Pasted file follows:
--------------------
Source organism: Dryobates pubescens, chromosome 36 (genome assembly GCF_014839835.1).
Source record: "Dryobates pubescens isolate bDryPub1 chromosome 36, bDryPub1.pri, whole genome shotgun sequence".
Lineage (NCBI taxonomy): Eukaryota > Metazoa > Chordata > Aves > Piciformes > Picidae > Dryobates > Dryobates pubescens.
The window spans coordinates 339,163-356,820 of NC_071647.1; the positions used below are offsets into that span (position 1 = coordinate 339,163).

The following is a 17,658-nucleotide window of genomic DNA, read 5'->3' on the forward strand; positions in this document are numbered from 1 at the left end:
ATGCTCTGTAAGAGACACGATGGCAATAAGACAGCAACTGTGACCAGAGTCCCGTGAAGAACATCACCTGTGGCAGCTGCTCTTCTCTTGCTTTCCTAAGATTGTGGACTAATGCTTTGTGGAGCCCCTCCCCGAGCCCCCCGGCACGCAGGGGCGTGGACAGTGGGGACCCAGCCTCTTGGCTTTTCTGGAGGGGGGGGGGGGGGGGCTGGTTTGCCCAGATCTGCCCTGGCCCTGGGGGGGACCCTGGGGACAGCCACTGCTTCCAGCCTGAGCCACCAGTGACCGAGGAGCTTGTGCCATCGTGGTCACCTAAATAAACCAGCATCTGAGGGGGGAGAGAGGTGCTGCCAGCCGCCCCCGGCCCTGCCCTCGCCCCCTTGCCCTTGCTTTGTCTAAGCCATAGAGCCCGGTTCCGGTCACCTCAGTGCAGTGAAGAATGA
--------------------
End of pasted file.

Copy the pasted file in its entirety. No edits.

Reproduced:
Source organism: Dryobates pubescens, chromosome 36 (genome assembly GCF_014839835.1).
Source record: "Dryobates pubescens isolate bDryPub1 chromosome 36, bDryPub1.pri, whole genome shotgun sequence".
Lineage (NCBI taxonomy): Eukaryota > Metazoa > Chordata > Aves > Piciformes > Picidae > Dryobates > Dryobates pubescens.
The window spans coordinates 339,163-356,820 of NC_071647.1; the positions used below are offsets into that span (position 1 = coordinate 339,163).

The following is a 17,658-nucleotide window of genomic DNA, read 5'->3' on the forward strand; positions in this document are numbered from 1 at the left end:
ATGCTCTGTAAGAGACACGATGGCAATAAGACAGCAACTGTGACCAGAGTCCCGTGAAGAACATCACCTGTGGCAGCTGCTCTTCTCTTGCTTTCCTAAGATTGTGGACTAATGCTTTGTGGAGCCCCTCCCCGAGCCCCCCGGCACGCAGGGGCGTGGACAGTGGGGACCCAGCCTCTTGGCTTTTCTGGAGGGGGGGGGGGGGGGGCTGGTTTGCCCAGATCTGCCCTGGCCCTGGGGGGGACCCTGGGGACAGCCACTGCTTCCAGCCTGAGCCACCAGTGACCGAGGAGCTTGTGCCATCGTGGTCACCTAAATAAACCAGCATCTGAGGGGGGAGAGAGGTGCTGCCAGCCGCCCCCGGCCCTGCCCTCGCCCCCTTGCCCTTGCTTTGTCTAAGCCATAGAGCCCGGTTCCGGTCACCTCAGTGCAGTGAAGAATGA